Batman: Arkham Asylum had an odd effect on me. I played it a little late, and so had a lot of hype built around it. And while I agreed with everyone that it was a good game, I didn’t really get the huge positive reaction out of it that everyone else did. But something happened over time, and whenever I look back on playing it, I have a pretty huge positive reaction. It’s a really good game, and it meshes together a lot of play mechanics extremely well. So basically, hindsight has made me hyped for its sequel, Arkham City. What we’re being promised is, essentially, what a lot of us wished for and more.
I was first shown the live demo. In true Batman form, it begins with him on a rooftop, and then we watch him jump off of it. From a head first into pavement position, his cape spreads like wings and then he’s soaring through the streets of this newly-built society for Gotham’s worst. It’s dark, seedy, and clearly awash in the disease we call crime, of which the only cure is Batman Fists. Then the next wished-for thing happens: the grappling hook comes out. Batman swings along, keeping himself in the air, and as long as you see building ledges or gargoyles, it looks pretty easy to maintain.
Soon enough he sees some armed baddies on a rooftop. The expectation is set that he’ll beat them to incapacitated husks, but how? Will he swoop in and get the drop on them? No, he’s soaring below the ledge; it’s not an option. Will he just climb up and start pummeling? No, that’s not cool demo material? The answer is something else entirely. Batman grapples the ledge near one of them then gives his trusty A button a double tap, propelling him with the momentum of the grapple’s pull, feet first and upward into the face of said criminal. It looked painful, it startled the other baddies, and it was glorious. From there it was a very familiar-looking assault on a gang of goons that anyone who played the first would see and love. Of course there were new moves thrown in, but the outcome is the same: incapacitated husks. Already, I wanted to play this game.
But then we’re explained that even Batman needs a break from time to time. Enter Catwoman. You’ve probably heard about parts of the game having you play as her, and I’m happy to say that it looks just as fun as playing as ol’ Bats. She too can swing across buildings with her inordinately long whip, and she also has the ability to scale buildings for that little edge over Batman and his winged cape. Fast forward a bit and we have her in a confined indoor space with hallways and a few large rooms. Amid these hallways are grunts on her tail… so to speak. Where to hide? She clings to the ceiling… “of course” I think to myself. Naturally, it looks cool. She drops in and shows just as much finesse as Batman when dealing with a group. She looks just as much fun to play as him, and looks to introduce a lot of “fragile alliance” plot twists (the demonstrator used that phrase a lot), like her cahoots with Poison Ivy.
It was a short little glimpse at what will be on offer in just a few short months, and the best compliment I could give it at that moment was that I really wanted to play it… so I did.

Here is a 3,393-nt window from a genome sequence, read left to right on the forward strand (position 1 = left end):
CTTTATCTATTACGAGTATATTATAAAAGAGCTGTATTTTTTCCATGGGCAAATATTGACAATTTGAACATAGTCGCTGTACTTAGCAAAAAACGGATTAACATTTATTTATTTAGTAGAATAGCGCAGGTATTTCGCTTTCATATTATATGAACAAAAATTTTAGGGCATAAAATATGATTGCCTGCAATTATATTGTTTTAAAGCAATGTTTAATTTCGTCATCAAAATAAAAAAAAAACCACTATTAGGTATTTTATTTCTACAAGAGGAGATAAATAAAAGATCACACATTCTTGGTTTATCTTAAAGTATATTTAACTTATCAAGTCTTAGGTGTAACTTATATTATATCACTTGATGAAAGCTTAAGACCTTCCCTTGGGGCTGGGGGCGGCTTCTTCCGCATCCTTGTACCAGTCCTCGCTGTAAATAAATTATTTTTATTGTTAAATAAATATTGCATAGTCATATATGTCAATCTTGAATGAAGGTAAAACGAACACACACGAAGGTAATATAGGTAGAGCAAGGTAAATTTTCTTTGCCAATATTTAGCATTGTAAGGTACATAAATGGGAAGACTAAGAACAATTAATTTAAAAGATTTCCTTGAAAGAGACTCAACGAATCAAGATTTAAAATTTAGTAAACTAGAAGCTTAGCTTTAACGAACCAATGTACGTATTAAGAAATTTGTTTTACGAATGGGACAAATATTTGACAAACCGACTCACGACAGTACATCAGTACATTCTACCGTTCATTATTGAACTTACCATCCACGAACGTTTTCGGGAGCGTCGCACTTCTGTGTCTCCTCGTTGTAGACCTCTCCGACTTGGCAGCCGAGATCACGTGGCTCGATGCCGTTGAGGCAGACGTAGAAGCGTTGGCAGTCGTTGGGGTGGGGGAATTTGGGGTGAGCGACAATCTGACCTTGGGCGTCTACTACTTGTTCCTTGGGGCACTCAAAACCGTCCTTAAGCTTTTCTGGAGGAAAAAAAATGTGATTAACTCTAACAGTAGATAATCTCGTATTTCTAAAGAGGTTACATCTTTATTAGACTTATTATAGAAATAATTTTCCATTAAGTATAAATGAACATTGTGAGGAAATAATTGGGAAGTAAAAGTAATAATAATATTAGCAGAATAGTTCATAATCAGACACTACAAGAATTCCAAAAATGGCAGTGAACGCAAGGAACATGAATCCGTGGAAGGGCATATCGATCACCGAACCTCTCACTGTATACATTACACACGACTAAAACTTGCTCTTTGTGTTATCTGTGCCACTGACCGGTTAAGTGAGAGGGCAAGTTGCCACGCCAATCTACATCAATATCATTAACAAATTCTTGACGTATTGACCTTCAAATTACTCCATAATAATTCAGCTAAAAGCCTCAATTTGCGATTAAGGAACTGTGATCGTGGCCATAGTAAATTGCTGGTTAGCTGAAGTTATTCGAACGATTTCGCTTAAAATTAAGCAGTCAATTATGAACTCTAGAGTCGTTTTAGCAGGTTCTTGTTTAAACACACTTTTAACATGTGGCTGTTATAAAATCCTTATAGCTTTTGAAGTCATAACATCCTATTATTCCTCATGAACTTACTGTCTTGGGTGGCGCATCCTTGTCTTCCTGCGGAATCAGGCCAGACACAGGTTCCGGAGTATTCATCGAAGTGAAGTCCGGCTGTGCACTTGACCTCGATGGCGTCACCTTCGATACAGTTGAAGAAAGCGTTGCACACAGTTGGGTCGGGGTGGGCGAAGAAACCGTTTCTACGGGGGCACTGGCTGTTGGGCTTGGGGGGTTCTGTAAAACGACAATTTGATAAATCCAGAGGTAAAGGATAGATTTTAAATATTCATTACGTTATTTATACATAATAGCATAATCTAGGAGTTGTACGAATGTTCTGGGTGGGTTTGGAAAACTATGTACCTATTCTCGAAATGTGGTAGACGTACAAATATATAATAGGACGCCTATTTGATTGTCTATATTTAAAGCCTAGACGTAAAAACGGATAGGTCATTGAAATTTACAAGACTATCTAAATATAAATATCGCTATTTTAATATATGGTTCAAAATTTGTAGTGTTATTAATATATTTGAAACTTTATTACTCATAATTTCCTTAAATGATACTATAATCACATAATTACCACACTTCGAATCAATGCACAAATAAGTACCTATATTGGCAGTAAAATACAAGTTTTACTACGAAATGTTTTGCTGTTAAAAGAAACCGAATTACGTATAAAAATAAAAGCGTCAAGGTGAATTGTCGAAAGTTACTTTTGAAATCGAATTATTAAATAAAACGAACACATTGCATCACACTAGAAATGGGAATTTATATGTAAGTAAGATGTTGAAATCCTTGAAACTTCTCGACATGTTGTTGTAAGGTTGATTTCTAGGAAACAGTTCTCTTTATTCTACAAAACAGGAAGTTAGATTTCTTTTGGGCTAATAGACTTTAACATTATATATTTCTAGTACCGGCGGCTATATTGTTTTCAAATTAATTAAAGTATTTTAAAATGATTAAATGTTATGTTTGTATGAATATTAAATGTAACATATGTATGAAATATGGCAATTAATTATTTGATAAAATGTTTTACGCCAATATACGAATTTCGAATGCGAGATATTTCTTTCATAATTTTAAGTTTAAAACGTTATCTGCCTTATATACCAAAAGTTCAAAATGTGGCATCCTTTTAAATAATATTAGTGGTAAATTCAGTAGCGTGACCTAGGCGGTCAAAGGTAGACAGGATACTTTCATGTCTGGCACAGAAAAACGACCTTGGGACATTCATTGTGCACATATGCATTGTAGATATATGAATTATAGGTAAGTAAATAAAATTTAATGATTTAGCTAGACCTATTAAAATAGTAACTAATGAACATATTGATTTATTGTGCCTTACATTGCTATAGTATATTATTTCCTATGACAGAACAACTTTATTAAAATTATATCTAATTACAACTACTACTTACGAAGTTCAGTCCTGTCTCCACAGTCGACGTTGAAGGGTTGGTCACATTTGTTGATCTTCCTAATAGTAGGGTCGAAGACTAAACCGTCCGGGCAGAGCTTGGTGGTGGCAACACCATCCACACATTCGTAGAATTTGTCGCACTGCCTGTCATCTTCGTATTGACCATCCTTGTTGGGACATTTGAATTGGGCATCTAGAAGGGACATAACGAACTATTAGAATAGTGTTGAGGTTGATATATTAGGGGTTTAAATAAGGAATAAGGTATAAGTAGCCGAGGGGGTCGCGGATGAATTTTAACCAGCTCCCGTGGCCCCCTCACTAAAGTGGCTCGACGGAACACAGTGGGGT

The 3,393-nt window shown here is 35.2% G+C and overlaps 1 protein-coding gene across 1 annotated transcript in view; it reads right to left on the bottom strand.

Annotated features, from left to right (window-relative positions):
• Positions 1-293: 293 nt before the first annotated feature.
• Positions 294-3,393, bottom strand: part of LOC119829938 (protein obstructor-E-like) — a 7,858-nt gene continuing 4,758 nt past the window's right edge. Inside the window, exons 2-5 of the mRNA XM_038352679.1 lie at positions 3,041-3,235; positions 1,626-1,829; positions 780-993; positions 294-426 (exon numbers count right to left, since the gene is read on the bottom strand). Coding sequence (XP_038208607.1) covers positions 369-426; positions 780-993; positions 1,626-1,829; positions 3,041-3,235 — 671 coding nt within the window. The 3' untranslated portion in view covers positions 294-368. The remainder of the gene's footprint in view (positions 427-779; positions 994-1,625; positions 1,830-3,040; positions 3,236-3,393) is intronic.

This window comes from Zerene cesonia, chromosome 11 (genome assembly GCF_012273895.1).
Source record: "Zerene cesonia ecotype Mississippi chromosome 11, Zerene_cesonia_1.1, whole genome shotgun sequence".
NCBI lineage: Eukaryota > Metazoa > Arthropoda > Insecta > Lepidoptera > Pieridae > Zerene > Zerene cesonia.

Finally getting to a kiosk to try this sucker out for a fixed amount of time was at the end of a long day at E3, and a great little ending at that. Just like the demo, I started out on top of a roof. From there, the mission shown was completely different. But I’ll be honest, I didn’t much care about that. I’ll figure the story out when I have time. I needed to jump off that roof!
… And it turns out flying him around takes a little getting used to. It’s good to really scope out the skyline before jumping. Also, it’s a little tricky to get down the “nose dive into glide” move. If you master it, you’ll be able to stay in the air for a long period of time. It’s the kind of thing that looks rewarding to master because, you know, you’ll be Batman soaring through a city. What’s cooler than that? After I managed to launch myself higher into the air with the grapple, I decided that’d be the peak of my practice and went on to actually carry out the mission.
This felt like familiar territory. I wound up inside a large building with lots of Batman-friendly space where he could easily lurk above villains and give them the drop. But before I could get to that, I had to get out of a little trap sprung be Harley Quinn that left me in a narrow passage and three guns pointed right at me. A smoke bomb solved that problem plenty fast, and got me swooping down on somewhat-suspecting foes. After they were dispatched and some hostages saved, I found myself saving Catwoman from the clutches of Two-Face by beating up a lot more of those pretty-much-faceless enemies. Then the Joker got involved as he tried to take a sniper shot at a just-saved Catwoman, making me use my trusty and familiar detective mode to do a little forensic scan of the bullet trajectory to figure out where he shot from. Another building, of course. At this point, I somewhat-clumsily swooped on over to that building, found a way in, fought off a few baddies, took a few taunts from the Joker, and then was told my time was up and I had to stop. Rats…
This game is looking good, in case that wasn’t clear. Rocksteady looks to be shaping this up to be a very worthy successor to the last Batman game, and the open city environment is looking fantastic, not to mention rife with gameplay possibilities. Comes my way to the states October 18th, the 19th in Australia, and the 21st in Europe, and it’s really looking like one to watch. I’m excited.